River Cruises: Are They Safe?
Cruising is a wildly popular form of travel, with nearly 30 million people boarding ships for worldwide destinations each year. And that number only grows each year. The majority of cruisers will visit the Caribbean, followed closely by Europe.
There is, however, one type of cruising that has exploded in popularity in recent years. River cruising is one of the most favored ways to see Europe’s waterways and small towns. On any given day, these small, elegant vessels make their way through winding rivers, carrying some of the most well-traveled and affluent travelers in the world. While there are always headline-grabbing accidents onboard cruise ships, accidents are rare across the industry.
River Cruising vs. Ocean Cruising
When most people picture a cruise, they think of a large ship with thousands of passengers. Deck parties, buffets, jam-packed swimming pools, and non-stop entertainment often comes to mind. Many people picture a family vacation packed with kid’s clubs, spas, and wild nightlife.
While this picture is accurate for ocean-going vessels that mainly visit the Caribbean and Europe, river cruises are a bit different. While ocean cruises take you to the shores of a country or city, river cruises wind through locations snaking around and giving you an intimate look at each destination. Some of the most popular river cruises sail the Rhine, Main, Seine, Douro, and the Yangtze.
Are River Cruises Safe?
Unlike the behemoth ocean liners that carry up to 6,000 passengers, river cruise ships are small and intimate, carrying between 25 and 200 passengers.
Some people question the safety of these little vessels. They worry that they might not be as prepared as the larger ships to handle common problems. However, most of those who seek compensation for boat accidents only suffer minor injuries, and there have not been any Titanic-like accidents on river cruises in recent years.
One highly-reported accident happened in Budapest, Hungary, on a Viking River Cruises ship in 2019. The river cruise ship crashed into a tourism boat on the Danube, sinking the vessel and killing 28. Reports state that the captain of the river cruise ship was distracted and blinded by heavy rains and river swells. This was one of the most devastating accidents in recent years. The captain and the cruise ship company were put on trial in 2020 to answer for the accident.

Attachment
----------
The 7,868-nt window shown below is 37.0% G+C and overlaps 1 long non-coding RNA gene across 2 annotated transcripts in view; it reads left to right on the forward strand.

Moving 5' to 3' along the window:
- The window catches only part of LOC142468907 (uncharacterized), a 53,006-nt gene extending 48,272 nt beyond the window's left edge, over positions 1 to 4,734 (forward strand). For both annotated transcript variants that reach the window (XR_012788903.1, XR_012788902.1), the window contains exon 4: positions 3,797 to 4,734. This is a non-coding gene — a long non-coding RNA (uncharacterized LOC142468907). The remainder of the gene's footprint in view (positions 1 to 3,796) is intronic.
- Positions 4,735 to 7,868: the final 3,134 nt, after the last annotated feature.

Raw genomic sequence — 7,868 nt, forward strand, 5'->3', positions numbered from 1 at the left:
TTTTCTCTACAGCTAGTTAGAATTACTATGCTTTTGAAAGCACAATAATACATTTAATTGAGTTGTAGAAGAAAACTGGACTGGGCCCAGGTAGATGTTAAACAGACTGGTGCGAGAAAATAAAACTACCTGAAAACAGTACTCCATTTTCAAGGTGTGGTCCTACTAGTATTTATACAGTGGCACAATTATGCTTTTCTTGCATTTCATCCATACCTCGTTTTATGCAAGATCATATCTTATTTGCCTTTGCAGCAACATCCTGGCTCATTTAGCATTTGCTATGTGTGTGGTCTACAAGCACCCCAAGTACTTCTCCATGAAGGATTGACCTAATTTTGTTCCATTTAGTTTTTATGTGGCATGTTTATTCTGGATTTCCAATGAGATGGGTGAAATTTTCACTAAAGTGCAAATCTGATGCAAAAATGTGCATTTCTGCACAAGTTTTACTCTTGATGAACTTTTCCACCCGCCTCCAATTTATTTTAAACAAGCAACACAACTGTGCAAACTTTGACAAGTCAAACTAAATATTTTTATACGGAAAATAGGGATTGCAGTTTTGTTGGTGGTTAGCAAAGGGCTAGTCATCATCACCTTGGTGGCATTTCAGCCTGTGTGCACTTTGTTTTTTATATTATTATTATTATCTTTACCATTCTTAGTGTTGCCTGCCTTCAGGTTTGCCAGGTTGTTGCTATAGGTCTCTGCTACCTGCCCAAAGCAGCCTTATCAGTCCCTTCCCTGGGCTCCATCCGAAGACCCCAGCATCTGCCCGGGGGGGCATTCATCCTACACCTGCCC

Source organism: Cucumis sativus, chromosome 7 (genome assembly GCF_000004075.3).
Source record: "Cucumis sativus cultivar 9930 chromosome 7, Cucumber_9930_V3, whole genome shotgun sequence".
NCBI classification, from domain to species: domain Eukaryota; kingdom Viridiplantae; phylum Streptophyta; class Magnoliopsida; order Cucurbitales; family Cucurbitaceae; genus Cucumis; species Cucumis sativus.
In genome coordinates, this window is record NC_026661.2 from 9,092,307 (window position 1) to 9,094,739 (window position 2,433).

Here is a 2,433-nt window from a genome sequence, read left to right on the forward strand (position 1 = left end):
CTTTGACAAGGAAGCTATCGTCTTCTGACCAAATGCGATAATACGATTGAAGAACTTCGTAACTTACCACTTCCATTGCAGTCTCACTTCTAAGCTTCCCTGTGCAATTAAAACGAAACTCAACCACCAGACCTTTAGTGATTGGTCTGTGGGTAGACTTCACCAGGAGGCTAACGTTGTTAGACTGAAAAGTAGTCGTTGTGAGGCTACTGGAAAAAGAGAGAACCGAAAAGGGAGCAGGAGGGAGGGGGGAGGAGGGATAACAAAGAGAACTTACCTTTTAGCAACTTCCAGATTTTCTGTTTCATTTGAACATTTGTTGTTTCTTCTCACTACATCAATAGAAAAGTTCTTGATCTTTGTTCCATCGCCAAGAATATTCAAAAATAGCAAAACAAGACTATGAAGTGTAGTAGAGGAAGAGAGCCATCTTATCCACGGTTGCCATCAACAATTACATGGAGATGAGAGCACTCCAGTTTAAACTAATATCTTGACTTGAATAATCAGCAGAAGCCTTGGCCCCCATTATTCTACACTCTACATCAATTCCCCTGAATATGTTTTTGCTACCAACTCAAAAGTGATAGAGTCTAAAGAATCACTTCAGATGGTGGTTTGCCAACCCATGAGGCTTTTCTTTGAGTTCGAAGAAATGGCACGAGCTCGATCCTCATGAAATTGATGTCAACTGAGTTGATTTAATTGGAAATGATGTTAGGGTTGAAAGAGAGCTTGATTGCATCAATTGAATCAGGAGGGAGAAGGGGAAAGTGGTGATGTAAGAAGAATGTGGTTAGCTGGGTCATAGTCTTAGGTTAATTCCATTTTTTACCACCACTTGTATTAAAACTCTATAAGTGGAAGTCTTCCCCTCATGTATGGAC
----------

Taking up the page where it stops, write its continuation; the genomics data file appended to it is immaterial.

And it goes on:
Help is Near
Despite accidents that sometimes make the news, river cruises are relatively risk-free. They follow the guidelines for safe sailing that are set forth for all ocean and river-going vessels. They are required to be equipped with adequate lifeboats for all passengers.
Also, the crew is trained in how to handle emergencies while sailing. Besides, because river cruises typically make frequent stops along the coast, they are rarely far from help on land if necessary.
River cruises are also safer when it comes to passenger health. Because of their low density—most cruises carry fewer than 200 passengers—there is less chance of outbreaks of common viruses onboard.
Additionally, because there are fewer public areas onboard river cruises—no huge fitness classes, jam-packed nightclubs, or busy buffets—it is easier to keep your distance from other passengers and reduce the risk of disease transmission.
Safety is Paramount
When it comes to river cruises, safety is paramount for everyone onboard. River cruise ships are elegant and intimate, sailing you through romantic rivers with just the sound of the waves, the hum of the city, and the ship’s string quartet as your soundtrack.
While accidents are rare, they do happen, but rest assured, you will be in good hands with a trained crew onboard your next river voyage.